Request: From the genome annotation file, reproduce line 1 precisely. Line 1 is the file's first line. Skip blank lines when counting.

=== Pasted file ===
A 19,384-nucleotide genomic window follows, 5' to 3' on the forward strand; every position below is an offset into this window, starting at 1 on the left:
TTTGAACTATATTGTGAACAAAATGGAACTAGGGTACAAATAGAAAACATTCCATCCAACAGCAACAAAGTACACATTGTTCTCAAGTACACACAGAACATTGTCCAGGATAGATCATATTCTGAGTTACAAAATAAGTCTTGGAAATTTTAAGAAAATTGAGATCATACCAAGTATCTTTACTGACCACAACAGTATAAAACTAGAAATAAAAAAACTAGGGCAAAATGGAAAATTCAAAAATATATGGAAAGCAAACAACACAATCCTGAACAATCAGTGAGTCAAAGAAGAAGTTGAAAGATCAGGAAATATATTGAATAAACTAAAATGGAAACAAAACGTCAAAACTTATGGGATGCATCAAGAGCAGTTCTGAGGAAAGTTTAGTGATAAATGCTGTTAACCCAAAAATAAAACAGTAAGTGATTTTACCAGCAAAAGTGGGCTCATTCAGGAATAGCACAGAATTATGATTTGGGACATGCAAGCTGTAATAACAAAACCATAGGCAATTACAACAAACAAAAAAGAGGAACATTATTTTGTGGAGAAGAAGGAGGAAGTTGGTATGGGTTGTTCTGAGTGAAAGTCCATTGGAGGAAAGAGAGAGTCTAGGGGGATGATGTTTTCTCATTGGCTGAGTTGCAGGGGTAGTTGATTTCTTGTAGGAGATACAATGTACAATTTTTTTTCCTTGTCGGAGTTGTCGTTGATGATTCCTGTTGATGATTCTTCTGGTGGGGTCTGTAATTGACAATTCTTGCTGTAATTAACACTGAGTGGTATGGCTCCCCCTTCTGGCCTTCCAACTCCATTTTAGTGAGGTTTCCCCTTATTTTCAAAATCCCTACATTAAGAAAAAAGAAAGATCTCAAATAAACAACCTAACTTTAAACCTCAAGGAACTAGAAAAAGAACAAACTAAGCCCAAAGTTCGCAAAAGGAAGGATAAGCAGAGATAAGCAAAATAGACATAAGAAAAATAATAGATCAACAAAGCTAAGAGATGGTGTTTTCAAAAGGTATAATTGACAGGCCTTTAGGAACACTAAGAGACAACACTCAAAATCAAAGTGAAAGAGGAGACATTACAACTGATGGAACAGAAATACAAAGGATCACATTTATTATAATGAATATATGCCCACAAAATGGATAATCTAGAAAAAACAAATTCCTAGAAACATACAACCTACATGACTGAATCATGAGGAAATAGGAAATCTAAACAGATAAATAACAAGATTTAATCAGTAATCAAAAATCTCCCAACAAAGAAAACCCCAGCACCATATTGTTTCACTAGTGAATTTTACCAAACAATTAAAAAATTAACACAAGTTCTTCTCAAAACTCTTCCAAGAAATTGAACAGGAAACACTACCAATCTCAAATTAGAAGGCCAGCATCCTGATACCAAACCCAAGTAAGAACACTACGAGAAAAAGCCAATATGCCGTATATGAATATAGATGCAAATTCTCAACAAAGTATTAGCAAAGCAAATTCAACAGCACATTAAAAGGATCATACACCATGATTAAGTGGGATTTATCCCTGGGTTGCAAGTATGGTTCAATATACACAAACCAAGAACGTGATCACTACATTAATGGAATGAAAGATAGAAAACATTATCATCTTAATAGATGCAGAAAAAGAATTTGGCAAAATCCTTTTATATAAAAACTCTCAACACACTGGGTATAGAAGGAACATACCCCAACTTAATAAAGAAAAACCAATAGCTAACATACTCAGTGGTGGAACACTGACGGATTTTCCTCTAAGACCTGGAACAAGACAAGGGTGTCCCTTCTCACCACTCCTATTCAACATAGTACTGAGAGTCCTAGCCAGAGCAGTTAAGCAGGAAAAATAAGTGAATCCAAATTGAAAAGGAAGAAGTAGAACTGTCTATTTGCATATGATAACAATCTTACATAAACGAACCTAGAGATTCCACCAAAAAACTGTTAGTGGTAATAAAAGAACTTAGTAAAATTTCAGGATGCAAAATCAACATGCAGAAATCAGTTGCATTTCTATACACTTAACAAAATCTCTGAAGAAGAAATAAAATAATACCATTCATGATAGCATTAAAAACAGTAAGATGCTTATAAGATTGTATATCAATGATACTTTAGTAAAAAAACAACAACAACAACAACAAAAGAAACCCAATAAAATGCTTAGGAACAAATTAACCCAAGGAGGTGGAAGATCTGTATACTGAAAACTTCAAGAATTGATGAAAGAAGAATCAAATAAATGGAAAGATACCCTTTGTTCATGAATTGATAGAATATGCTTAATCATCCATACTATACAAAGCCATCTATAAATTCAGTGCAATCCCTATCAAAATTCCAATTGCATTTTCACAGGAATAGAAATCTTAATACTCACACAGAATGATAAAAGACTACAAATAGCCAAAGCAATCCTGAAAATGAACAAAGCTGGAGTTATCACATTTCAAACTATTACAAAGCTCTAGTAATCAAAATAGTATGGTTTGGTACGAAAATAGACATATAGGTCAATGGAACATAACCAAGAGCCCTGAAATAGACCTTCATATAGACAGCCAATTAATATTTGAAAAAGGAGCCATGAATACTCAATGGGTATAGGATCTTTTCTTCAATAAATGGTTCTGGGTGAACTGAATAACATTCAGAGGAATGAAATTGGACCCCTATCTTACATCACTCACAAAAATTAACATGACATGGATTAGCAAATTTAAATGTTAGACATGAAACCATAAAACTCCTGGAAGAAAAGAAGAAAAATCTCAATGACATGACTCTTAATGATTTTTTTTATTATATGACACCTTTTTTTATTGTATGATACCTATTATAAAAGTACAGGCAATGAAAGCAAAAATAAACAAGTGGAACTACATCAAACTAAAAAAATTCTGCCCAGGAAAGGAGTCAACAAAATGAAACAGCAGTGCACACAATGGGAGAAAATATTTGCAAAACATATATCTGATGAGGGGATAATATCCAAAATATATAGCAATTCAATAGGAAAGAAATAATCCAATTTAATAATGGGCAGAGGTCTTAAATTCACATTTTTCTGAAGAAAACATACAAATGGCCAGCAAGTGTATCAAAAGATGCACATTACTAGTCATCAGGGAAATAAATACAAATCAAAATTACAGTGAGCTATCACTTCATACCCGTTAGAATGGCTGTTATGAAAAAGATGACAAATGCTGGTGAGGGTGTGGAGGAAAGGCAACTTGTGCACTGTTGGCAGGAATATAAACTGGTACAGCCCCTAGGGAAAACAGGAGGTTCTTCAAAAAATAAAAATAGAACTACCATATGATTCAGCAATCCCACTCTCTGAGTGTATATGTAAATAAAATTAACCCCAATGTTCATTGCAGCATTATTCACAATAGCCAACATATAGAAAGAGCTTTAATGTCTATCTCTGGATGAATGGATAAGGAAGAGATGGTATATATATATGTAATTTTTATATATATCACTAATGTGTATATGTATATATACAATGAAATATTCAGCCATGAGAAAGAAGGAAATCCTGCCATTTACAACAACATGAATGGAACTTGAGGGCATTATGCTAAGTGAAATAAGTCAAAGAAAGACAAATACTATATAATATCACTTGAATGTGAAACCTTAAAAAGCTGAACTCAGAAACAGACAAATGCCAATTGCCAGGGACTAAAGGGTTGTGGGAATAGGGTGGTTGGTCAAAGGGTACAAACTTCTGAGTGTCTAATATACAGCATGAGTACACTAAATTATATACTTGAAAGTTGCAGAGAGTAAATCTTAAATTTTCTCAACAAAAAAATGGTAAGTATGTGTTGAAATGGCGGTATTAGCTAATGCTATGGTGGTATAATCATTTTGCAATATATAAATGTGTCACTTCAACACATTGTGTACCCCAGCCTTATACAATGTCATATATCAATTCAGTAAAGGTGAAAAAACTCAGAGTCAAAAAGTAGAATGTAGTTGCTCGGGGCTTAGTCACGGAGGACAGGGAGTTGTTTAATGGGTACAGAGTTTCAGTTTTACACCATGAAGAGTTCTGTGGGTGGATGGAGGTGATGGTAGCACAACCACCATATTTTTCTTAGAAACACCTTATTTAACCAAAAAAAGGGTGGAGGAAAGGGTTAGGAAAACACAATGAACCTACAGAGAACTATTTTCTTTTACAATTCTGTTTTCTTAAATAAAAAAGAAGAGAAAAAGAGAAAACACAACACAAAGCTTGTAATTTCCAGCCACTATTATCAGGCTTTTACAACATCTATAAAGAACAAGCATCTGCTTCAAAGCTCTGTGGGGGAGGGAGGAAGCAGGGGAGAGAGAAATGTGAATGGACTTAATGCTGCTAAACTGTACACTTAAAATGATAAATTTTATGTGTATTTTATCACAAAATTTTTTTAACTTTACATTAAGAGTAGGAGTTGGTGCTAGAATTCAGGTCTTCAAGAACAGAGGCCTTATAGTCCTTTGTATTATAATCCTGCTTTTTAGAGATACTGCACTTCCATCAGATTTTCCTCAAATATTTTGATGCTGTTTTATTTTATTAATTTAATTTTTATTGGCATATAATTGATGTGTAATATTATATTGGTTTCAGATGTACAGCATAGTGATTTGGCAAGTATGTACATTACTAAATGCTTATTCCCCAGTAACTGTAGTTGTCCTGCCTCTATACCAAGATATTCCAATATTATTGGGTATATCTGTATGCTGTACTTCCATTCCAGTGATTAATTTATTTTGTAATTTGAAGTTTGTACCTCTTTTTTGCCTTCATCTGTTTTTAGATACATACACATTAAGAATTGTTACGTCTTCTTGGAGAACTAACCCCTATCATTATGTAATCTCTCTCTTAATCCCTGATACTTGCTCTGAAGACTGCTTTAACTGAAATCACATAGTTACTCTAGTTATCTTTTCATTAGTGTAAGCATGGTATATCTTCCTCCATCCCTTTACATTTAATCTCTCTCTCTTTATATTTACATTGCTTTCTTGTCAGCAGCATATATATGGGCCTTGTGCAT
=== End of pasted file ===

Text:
A 19,384-nucleotide genomic window follows, 5' to 3' on the forward strand; every position below is an offset into this window, starting at 1 on the left: